I’m always in search of the quirky and charming, and I certainly found plenty of both in the lovely city of Vilnius. I’d never visited any of the Baltic countries, so I didn’t know what to expect. From Wikipedia, I learned that Lithuania is a brand-new country, independent since only 1990, with a population of three million. But facts and figures don’t tell you about the soul of a place, and I went in search of Lithuania’s soul.
And to do some book business, of course!
I was invited to the Vilnius Book Fair by my wonderful publisher Jotema — the first time they’ve ever invited an American author to their country. I was a little nervous about not speaking Lithuanian, but soon discovered that most young people in Vilnius speak English, putting monolingual Americans to shame. Luckily, I also had the loving attention of Aiste Matjosaityte, my publisher’s foreign rights manager, who escorted me everywhere.
Aiste soon discovered that I do love my coffee breaks!
My visit started off with a TV interview at my hotel.
Followed the next day with a visit to the Book Fair, where crowds of book-lovers, young and old, mobbed the aisles. I signed for a long line of readers.
And got the chance to meet the terrific Jotema publishing team:
There was also plenty of time to wander the streets of Vilnius. Few Americans visit the town, which is a shame, because it has so many charms. There are the narrow, picturesque streets…
Lots of shops featuring the region’s famous Baltic amber:
Churches, museums, and historic buildings. (Here is the town hall.)
And did I mention bookshops? I couldn’t believe how many bookstores there are in this city, just about one on every other block. This seems to be a town that loves its books.
And just a short distance out of town is another wondrous spot: Trakkei, famous for its island castle, built in the 1300s. Here I am with our guide Viktorija:
But it’s also a city of ghosts, and everywhere I wandered, I could not forget the tragic history of this city, and of Lithuania. During the Nazi occupation of WWII, almost all of its Jewish population — said to be 40% of the city, which was then vibrantly multi-ethnic — was murdered. This was followed by the Soviet occupation, which brutally hunted down Lithuanian partisans who were fighting for independence. One absolute must for every visitor is the KGB museum, which once served as a notorious prison. Here I came face to face with the heartbreaking history of this city, and the courage of its freedom fighters. I was astonished by how many of them were women, who served as messengers and spies and nurses. They too were executed, or disappeared into prisons and were never seen again. In the basement of this building is the very room where thousands of prisoners were summarily executed by gunshots to the head. I stood all alone in that room for a long time, thinking about the men and women for whom those walls were the last thing they ever saw.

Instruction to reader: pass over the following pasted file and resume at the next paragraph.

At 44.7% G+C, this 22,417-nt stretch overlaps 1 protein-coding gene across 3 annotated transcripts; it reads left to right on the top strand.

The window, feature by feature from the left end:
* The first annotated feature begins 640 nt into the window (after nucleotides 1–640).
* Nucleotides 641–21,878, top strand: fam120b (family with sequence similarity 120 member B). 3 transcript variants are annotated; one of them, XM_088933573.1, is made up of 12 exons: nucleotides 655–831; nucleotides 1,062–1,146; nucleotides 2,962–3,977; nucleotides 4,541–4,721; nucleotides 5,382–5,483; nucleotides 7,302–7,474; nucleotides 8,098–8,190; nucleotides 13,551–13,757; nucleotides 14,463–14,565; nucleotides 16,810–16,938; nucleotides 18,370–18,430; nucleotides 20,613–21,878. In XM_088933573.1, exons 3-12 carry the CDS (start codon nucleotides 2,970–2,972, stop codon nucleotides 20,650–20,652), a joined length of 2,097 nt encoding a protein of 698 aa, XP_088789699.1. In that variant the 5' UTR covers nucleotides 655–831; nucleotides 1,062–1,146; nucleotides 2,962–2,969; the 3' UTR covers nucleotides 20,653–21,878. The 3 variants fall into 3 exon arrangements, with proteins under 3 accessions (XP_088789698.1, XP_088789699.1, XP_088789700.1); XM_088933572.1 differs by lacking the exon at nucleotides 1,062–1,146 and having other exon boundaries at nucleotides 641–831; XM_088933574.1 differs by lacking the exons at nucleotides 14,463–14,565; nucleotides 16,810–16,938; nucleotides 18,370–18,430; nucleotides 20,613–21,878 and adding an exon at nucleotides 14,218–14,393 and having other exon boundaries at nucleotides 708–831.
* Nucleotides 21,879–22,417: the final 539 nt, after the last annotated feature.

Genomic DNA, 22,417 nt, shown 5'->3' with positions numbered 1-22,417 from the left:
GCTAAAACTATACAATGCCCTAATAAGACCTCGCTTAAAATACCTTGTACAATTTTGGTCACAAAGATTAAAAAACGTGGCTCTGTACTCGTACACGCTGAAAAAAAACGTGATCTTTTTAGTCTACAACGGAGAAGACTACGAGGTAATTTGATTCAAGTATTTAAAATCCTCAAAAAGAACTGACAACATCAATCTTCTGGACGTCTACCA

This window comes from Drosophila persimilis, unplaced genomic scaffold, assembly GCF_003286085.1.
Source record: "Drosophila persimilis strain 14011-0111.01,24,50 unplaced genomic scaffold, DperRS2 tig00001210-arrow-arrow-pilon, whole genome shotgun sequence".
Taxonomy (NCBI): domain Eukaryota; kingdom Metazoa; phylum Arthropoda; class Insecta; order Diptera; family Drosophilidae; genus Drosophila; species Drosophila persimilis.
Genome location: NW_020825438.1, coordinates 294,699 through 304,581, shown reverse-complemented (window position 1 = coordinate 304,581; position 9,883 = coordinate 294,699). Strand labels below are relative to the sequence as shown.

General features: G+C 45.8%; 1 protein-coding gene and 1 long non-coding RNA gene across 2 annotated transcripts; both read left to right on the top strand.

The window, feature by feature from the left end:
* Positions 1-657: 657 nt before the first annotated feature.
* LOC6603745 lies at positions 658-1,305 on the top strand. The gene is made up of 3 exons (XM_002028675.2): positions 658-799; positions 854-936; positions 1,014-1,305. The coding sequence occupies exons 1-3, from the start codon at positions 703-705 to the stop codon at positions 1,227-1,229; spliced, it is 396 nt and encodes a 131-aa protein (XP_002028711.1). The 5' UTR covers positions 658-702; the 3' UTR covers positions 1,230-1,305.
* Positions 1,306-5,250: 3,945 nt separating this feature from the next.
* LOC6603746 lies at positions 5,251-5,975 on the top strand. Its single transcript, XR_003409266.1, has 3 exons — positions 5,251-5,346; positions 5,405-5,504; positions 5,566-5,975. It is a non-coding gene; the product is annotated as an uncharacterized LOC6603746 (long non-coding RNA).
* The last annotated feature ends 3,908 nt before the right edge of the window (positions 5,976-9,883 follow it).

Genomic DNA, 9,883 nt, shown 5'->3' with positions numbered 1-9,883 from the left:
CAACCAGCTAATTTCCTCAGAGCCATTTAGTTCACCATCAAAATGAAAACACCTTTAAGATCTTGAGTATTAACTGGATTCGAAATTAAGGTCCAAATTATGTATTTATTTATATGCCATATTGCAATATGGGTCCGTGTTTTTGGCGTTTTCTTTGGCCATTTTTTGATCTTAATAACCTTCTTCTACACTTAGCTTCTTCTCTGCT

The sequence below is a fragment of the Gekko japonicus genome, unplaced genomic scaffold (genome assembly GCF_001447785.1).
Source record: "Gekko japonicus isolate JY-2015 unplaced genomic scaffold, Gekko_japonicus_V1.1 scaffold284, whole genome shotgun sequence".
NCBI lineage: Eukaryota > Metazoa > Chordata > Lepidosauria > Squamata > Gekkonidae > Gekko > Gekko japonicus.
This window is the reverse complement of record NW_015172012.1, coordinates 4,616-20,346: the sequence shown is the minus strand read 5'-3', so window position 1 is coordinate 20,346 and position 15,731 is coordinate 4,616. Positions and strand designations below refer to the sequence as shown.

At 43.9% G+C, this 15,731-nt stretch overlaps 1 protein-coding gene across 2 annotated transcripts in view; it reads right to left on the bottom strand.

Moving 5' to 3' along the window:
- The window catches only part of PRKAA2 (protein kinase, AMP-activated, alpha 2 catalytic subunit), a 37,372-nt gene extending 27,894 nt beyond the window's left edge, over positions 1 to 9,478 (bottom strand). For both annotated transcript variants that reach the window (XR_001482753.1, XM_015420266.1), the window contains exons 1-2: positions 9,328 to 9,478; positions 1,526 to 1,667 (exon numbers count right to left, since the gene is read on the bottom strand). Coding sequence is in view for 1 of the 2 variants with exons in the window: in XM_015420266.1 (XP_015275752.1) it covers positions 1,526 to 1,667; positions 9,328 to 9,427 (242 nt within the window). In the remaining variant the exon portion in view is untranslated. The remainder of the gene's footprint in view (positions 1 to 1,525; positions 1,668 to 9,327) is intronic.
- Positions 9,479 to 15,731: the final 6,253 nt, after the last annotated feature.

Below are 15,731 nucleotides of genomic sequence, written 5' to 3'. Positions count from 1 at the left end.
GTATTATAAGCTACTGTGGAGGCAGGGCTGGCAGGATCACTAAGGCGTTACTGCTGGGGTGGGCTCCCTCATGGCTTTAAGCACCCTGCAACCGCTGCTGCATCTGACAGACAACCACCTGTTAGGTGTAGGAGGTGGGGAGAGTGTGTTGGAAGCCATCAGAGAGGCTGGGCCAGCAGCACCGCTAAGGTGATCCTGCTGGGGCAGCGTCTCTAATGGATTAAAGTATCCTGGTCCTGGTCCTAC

When I walked out of the building, it was like getting a second chance at life. I took no photos of the museum. It was simply that disturbing.
Despite that dark history, Vilnius is morphing into a place with a vibrant sense of its own culture — and its own humor. One of my favorite little spots was their “Literature street”, where authors are honored with sometimes hilarious plaques.
Not all the authors are Lithuanian — I spotted the names of Thomas Harris and Jonathan Franzen on the wall! Please please, a Tess Gerritsen plaque some day???)
Then there is the TRULY quirky, a little neighborhood I visited twice just because I couldn’t believe it existed. As you approach the river, you come to a bridge with this sign announcing you are about to enter the Republic of Uzupio. It has its own president, its own constitution, and even its own passport stamp. It demands that you must enter with a smile.
Attached to the bridge are hundreds of padlocks, which seemed to serve no purpose:
Until you take a closer look at the padlocks and discover that they’re each engraved with a couple’s name:
It’s tradition in Vilnius, when a couple gets married, to attach a padlock to the Uzupio Bridge, as a good-luck charm that their union will last. Of course, I took the symbolism in a slightly different way!
The history of Uzupio starts off tragically. Once a neighborhood of Jews, it was transformed into a ghost neighborhood by WWII. The downtrodden were the first to move in to the abandoned buildings, and for a time it was a seedy, dangerous section of Vilnius. Gradually artists and bohemians discovered it, and they transformed it into the wacky counter-culture place it now is.
In their “square” is a statue of the Archangel Gabriel, who represents their “Saint of Creativity”:
Of course I had to take a photo of one of its charming local inhabitants:
And finally, here is the Constitution of Uzupio, translated into a whole host of languages, and posted on a wall for the world to see. If the whole world followed this constitution, we’d live in a much better place:
For the complete Constituion, you can find it here
Good luck finding a constitution with articles like these:
THE CONSTITUTION OF THE REPUBLIC OF UZUPIO
1. Everyone has the right to live by the River Vilnele, and the River Vilnele has the right to flow by everyone.
2. Everyone has the right to hot water, heating in winter, and a tiled roof.
3. Everyone has the right to die, but this is not an obligation.
4. Everyone has the right to make mistakes.
5. Everyone has the right to be unique.
6. Everyone has the right to love.
7. Everyone has the right not to be loved, but not necessarily.
8. Everyone has the right to be undistinguished and unknown.
9. Everyone has the right to idle.
10. Everyone has the right to love and take care of the cat.
11. Everyone has the right to look after the dog until one of them dies.
12. A dog has the right to be a dog.
13. A cat is not obliged to love its owner, but must help in time of need.